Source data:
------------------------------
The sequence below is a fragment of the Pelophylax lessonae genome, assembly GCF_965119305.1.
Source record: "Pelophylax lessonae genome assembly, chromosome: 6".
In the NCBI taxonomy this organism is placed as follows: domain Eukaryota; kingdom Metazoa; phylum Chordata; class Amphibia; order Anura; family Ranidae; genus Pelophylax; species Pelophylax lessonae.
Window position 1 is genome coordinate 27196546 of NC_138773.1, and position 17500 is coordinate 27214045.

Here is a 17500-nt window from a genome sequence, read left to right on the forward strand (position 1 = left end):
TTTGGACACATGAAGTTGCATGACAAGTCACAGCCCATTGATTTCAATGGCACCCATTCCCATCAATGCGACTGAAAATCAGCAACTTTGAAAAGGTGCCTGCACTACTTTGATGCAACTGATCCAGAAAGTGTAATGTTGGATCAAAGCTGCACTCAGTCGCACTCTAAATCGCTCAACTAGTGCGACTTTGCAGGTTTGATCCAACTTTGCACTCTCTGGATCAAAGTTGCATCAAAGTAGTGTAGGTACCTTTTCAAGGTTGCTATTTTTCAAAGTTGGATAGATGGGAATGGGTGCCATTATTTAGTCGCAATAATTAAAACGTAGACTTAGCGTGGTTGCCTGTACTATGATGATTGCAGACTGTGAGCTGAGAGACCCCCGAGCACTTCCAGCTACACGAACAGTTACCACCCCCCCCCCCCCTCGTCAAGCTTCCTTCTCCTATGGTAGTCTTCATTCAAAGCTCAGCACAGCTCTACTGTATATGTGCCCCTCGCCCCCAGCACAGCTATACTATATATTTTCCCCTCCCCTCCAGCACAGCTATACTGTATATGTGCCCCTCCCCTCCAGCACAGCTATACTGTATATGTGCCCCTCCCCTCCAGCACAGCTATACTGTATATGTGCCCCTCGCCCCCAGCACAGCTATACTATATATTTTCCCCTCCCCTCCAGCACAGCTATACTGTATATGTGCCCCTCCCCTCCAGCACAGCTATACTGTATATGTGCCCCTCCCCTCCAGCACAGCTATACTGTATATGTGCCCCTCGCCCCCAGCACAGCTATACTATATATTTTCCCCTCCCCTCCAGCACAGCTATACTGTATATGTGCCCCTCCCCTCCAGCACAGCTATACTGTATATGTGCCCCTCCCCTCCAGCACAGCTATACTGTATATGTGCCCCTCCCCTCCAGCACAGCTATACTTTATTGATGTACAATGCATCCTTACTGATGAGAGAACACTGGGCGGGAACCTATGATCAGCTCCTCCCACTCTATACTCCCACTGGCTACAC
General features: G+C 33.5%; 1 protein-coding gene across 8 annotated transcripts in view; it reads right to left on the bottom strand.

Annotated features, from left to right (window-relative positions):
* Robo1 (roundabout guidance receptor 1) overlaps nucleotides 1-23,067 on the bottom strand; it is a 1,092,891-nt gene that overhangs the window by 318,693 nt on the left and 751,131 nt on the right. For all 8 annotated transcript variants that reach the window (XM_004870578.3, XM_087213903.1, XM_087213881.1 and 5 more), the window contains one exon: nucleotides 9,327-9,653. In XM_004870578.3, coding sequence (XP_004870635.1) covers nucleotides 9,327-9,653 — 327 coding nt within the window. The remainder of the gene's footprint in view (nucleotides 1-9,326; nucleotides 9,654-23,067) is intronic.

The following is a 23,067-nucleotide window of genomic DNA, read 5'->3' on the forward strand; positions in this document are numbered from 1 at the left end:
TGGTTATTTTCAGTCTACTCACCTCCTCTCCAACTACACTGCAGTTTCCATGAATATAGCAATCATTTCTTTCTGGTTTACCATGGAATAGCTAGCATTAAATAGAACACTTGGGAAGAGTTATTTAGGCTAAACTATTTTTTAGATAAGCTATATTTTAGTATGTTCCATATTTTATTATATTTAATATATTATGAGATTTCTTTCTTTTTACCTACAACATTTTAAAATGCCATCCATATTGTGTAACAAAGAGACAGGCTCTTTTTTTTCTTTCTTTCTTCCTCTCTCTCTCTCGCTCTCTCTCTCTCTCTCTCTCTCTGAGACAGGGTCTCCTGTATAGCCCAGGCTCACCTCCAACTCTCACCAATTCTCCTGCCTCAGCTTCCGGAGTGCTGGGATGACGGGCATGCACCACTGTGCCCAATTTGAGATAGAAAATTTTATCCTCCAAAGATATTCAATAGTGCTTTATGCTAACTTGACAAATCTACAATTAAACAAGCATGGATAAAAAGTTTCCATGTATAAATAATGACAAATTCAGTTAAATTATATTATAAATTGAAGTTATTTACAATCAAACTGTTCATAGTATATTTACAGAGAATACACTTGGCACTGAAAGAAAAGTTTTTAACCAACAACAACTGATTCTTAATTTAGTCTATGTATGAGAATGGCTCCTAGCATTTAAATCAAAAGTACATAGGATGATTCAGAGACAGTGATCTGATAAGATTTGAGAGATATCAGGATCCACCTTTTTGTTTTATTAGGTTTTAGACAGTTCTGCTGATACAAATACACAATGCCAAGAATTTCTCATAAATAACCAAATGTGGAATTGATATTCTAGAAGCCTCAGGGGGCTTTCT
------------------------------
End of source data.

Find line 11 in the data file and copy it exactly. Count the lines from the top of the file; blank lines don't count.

TGGTTATTTTCAGTCTACTCACCTCCTCTCCAACTACACTGCAGTTTCCATGAATATAGCAATCATTTCTTTCTGGTTTACCATGGAATAGCTAGCATTAAATAGAACACTTGGGAAGAGTTATTTAGGCTAAACTATTTTTTAGATAAGCTATATTTTAGTATGTTCCATATTTTATTATATTTAATATATTATGAGATTTCTTTCTTTTTACCTACAACATTTTAAAATGCCATCCATATTGTGTAACAAAGAGACAGGCTCTTTTTTTTCTTTCTTTCTTCCTCTCTCTCTCTCGCTCTCTCTCTCTCTCTCTCTCTCTGAGACAGGGTCTCCTGTATAGCCCAGGCTCACCTCCAACTCTCACCAATTCTCCTGCCTCAGCTTCCGGAGTGCTGGGATGACGGGCATGCACCACTGTGCCCAATTTGAGATAGAAAATTTTATCCTCCAAAGATATTCAATAGTGCTTTATGCTAACTTGACAAATCTACAATTAAACAAGCATGGATAAAAAGTTTCCATGTATAAATAATGACAAATTCAGTTAAATTATATTATAAATTGAAGTTATTTACAATCAAACTGTTCATAGTATATTTACAGAGAATACACTTGGCACTGAAAGAAAAGTTTTTAACCAACAACAACTGATTCTTAATTTAGTCTATGTATGAGAATGGCTCCTAGCATTTAAATCAAAAGTACATAGGATGATTCAGAGACAGTGATCTGATAAGATTTGAGAGATATCAGGATCCACCTTTTTGTTTTATTAGGTTTTAGACAGTTCTGCTGATACAAATACACAATGCCAAGAATTTCTCATAAATAACCAAATGTGGAATTGATATTCTAGAAGCCTCAGGGGGCTTTCT